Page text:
Now remember, I also work full-time in an office job and usually begin my work day between 7 and 7:30 AM; therefore, I don’t like working late on weeknights and usually refuse to be the closing server because I want to be home at a reasonable hour so I can be in bed by 10:00 PM.  The restaurant closed at 10:00 but by the time the group left, I swept and cleaned up all of the dishes, and I rearranged the tables back to how they originally were, it was 11 before I could leave.  So, not only did I have to deal with sexual harassment from some individuals in this group, but I also had to stay way later than I had originally planned, all for $25.  Not cool!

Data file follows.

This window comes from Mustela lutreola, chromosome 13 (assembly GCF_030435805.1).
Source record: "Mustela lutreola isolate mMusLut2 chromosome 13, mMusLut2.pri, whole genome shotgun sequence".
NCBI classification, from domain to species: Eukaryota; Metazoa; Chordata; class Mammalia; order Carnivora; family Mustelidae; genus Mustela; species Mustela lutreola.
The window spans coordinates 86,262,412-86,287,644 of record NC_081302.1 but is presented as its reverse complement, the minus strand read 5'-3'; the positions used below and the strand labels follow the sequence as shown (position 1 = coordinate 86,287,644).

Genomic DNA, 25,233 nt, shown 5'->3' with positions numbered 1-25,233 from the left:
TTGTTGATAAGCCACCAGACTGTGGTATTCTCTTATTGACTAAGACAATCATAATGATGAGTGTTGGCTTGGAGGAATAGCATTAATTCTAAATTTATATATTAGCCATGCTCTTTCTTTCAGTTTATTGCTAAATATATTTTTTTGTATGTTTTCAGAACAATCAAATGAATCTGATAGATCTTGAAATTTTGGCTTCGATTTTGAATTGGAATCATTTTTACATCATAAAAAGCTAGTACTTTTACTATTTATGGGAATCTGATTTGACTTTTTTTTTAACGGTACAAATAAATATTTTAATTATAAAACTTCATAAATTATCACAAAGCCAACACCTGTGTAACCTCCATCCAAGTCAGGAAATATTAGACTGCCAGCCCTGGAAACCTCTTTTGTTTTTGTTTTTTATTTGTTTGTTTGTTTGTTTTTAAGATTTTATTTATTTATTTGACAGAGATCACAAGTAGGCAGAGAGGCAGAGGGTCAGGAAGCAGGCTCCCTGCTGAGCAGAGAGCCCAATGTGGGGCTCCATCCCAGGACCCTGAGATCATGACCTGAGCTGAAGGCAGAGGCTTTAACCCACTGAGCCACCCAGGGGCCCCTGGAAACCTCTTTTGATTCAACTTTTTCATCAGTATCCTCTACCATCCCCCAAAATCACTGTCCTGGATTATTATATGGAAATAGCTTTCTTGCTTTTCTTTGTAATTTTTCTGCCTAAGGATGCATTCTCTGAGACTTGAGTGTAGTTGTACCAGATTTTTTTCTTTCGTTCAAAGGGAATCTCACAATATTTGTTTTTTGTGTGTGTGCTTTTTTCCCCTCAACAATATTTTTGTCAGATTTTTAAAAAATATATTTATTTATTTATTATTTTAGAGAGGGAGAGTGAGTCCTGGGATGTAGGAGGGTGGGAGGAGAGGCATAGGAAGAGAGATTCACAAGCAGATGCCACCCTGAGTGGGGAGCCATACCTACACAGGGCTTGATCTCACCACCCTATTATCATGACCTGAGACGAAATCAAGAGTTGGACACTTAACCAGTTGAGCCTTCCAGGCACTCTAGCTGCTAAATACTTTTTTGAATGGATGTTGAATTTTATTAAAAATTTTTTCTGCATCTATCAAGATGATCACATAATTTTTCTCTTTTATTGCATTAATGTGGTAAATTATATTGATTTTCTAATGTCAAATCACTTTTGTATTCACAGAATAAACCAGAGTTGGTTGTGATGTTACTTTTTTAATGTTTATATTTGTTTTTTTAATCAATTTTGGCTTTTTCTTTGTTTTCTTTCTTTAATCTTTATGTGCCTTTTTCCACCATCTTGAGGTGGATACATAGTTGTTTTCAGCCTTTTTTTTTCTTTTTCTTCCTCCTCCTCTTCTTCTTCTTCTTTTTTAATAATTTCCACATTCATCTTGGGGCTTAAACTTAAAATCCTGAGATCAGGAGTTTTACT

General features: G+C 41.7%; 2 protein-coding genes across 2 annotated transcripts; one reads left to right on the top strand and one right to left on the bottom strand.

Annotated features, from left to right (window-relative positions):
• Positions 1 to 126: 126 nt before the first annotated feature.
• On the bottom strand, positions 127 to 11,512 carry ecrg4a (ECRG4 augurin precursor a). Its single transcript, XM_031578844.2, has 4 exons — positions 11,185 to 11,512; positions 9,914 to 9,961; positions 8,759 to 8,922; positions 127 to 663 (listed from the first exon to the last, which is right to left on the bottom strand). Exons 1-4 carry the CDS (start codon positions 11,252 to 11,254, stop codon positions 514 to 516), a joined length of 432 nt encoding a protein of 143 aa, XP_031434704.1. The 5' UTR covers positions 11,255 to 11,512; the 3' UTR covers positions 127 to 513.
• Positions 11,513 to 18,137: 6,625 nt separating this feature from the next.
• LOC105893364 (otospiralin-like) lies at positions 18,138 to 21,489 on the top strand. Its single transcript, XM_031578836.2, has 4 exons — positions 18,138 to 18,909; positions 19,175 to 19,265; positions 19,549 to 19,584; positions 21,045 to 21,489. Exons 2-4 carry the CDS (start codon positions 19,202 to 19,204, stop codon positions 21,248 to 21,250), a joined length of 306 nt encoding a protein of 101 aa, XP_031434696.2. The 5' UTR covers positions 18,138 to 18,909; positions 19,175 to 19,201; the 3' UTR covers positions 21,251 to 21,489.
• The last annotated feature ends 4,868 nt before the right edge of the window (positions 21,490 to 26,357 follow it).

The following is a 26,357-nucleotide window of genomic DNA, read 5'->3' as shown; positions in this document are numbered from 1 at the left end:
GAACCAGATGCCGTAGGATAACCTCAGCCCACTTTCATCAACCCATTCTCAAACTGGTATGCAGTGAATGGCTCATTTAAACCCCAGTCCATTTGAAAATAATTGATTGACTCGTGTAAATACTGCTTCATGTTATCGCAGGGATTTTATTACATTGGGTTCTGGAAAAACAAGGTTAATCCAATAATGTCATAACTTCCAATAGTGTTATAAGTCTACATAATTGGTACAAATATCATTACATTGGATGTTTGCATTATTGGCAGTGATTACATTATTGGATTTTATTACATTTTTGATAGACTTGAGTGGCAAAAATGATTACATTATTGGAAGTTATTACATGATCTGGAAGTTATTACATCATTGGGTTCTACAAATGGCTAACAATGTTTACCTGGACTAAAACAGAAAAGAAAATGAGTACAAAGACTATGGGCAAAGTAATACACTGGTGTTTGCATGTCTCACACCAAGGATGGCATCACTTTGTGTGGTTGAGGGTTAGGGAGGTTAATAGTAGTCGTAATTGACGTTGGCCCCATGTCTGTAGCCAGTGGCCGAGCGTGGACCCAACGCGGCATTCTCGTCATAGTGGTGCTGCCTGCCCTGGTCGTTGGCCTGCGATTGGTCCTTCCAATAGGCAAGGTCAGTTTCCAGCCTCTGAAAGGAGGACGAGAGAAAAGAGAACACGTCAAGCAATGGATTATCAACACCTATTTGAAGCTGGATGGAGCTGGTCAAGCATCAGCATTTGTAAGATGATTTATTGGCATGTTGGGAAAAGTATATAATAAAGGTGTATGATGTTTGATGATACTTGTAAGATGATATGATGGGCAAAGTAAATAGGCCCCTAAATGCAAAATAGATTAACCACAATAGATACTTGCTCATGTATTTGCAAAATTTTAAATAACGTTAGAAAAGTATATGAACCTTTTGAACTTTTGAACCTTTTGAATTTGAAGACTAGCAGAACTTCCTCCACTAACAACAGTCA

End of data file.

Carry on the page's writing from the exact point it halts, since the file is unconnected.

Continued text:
Of course, I’ve also had too many encounters with generally rude people; for example, someone will rudely shake their glass at me when they down their pop in ten seconds and immediately expect a refill, or when I say, “Good evening, how are you doing?” to someone and they respond, “Diet Coke.”  Umm, not what I asked.  Let’s start this interaction off on the right foot and try being polite.

Now, while those are not exactly the positive highlights of my serving career, I have had plenty of good experiences with kind and generous customers.  I am always thankful for those interactions, because they help balance the emotional toll of dealing with a rude or nasty customer.